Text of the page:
Expert investment views:
Investors are reminded to seek out investment opportunities as markets “climb the wall of worry”
The recent outperformance of UK equities is held up as an object lesson in the importance of diversification
The case is made for continuing to hold shipping industry securities amid choppy investment waters
Featuring this month’s experts:
1. Opportunities arise as markets climb the wall of worry
To say this quarter has been momentous for geopolitical events, as well as markets, is an understatement. This followed a period of some of the strongest returns ever in equity markets. From the bottom in March 2020, equity markets had almost doubled in value to the end of 2021. A correction would have been on the cards anyway, but it ended up being more than that. The Ukrainian conflict and rising inflation have had a major impact.
Inflation had already raised its head, spurred on by supply chain issues, compounded by rents and wages starting their ascent. But the Ukraine war has not only exacted a terrible toll on life – it has damaged financial markets. Central banks could not wait for the resolution of events in Ukraine and have started a potentially long cycle of interest rate hikes – markets expect eight this year from the Fed.
It is likely this situation will weigh on the global economy. And the longer inflation stays high, the harder it will be to bring it to central banks’ target of 2%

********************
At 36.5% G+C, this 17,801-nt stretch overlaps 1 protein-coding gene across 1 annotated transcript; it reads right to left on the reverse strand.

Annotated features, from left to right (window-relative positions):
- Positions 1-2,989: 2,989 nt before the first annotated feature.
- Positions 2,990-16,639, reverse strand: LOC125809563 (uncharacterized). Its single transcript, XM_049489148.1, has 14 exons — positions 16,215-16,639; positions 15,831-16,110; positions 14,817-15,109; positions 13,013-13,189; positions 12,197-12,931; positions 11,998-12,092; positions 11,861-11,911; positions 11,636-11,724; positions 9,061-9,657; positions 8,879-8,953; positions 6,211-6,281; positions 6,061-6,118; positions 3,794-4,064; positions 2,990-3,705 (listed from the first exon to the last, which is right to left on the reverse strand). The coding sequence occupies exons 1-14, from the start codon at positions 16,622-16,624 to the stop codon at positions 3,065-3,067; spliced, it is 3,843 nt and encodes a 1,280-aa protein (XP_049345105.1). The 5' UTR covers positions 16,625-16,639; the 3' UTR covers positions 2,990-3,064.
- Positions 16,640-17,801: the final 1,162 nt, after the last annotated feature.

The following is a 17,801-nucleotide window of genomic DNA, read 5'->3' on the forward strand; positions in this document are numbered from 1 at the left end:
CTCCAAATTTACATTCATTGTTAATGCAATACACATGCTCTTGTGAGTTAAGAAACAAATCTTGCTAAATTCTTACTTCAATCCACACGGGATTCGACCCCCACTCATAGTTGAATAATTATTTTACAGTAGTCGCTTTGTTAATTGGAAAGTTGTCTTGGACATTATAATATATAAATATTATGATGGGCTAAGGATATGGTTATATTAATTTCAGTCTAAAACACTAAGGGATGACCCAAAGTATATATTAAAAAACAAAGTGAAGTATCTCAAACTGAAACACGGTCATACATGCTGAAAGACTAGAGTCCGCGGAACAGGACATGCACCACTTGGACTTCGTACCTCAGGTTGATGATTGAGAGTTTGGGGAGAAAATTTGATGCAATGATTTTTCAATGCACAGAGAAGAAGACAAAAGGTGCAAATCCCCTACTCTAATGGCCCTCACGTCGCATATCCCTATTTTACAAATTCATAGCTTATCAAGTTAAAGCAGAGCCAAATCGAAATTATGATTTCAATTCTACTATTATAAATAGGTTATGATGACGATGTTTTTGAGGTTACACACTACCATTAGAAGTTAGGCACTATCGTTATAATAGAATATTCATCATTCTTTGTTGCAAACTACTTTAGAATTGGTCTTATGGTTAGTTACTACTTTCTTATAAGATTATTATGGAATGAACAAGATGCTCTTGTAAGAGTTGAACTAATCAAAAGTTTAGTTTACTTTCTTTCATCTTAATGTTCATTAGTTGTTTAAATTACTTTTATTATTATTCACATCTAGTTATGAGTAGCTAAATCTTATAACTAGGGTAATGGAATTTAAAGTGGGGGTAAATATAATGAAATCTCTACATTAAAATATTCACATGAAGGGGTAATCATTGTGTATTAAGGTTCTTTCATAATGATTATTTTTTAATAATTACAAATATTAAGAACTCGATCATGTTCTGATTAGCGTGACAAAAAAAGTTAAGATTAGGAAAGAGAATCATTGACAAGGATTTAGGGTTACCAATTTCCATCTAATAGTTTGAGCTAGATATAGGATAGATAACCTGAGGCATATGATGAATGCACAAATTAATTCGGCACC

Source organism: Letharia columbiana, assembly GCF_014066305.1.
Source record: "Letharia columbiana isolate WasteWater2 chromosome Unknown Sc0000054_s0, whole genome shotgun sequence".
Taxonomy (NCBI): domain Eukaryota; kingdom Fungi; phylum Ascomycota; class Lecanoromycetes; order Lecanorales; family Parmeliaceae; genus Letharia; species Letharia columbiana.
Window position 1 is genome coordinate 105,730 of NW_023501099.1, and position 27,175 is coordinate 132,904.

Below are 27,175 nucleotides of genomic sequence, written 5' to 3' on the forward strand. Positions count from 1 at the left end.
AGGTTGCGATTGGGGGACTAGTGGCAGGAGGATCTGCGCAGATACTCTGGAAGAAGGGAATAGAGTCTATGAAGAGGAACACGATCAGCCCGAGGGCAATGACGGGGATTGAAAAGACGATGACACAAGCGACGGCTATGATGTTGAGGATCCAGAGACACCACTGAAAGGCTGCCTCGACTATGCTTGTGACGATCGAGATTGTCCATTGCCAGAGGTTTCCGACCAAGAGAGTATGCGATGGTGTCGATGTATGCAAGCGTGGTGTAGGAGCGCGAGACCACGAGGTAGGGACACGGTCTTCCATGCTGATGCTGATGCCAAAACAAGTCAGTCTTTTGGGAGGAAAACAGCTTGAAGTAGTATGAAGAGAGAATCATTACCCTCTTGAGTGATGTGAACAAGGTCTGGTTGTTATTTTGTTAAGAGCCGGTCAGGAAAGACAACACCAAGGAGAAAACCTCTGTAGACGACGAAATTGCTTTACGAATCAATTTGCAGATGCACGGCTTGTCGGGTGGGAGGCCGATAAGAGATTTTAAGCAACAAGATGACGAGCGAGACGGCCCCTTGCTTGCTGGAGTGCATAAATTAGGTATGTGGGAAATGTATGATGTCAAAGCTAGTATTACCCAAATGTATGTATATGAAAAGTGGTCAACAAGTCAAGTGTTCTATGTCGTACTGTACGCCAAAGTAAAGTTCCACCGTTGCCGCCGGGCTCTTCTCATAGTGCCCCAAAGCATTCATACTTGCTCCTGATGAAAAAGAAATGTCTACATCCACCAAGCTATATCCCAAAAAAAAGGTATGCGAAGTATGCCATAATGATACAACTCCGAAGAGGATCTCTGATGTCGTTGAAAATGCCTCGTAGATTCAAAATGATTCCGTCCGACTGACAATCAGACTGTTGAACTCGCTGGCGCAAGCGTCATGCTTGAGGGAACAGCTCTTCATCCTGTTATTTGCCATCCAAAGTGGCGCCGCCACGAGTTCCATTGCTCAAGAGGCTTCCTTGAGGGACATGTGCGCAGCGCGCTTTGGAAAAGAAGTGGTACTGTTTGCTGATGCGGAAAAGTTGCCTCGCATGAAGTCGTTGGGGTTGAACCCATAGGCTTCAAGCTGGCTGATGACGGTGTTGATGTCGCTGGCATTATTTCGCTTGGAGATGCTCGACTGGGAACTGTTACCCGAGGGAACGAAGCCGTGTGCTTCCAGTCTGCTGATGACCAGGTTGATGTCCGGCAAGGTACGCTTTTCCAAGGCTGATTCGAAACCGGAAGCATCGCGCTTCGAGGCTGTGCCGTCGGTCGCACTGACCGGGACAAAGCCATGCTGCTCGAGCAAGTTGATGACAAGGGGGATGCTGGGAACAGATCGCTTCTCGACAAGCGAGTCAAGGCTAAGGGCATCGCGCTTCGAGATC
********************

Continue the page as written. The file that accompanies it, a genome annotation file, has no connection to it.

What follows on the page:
Commodities are the main beneficiaries of this situation, with energy, metals and agricultural products as sanctions on Russia and the interruption of Ukrainian crop exports curtail supplies.
It is likely this situation will weigh on the global economy. And the longer inflation stays high, the harder it will be to bring it to central banks’ target of 2%. Will we reach those 1970s levels of stagflation that many are anticipating? We don’t think that applies quite yet. And for equity markets, corporate earnings so far seem unaffected by inflation, as companies can pass on higher costs as increased prices to customers.
There is no doubt these are uncertain times for investors. But opportunities arise as markets climb the wall of worry.
Chief Investment Officer at Canaccord Genuity Wealth Management
2. That was the quarter that was: UK equities
Whilst looking forward at what we expect markets to do is generally more helpful, reflecting on the quarter just passed can be worthwhile, especially during times of volatility.
In the three months to end of March the FTSE 100 has returned around 5%. In comparison, global equities were down around 5% and the Eurozone equity market was down around 9%.
So, what’s driven the UK’s outperformance year to date? Predominantly it’s the sector mix.
The experience of the first quarter serves as a reminder that global diversification is an important way to manage risks and volatility, and that once volatility peaks, equities often provide positive returns in the following 3-6 months that exceed those in less turbulent times
The best performing sectors so far have been materials, which have returned 27% in the UK, and energy, which has returned 26%. The UK has a higher-than-average exposure to these two sectors in the MSCI UK. And comparatively the worst performing sector has been technology, which is only around 1% of the MSCI UK market cap weightings.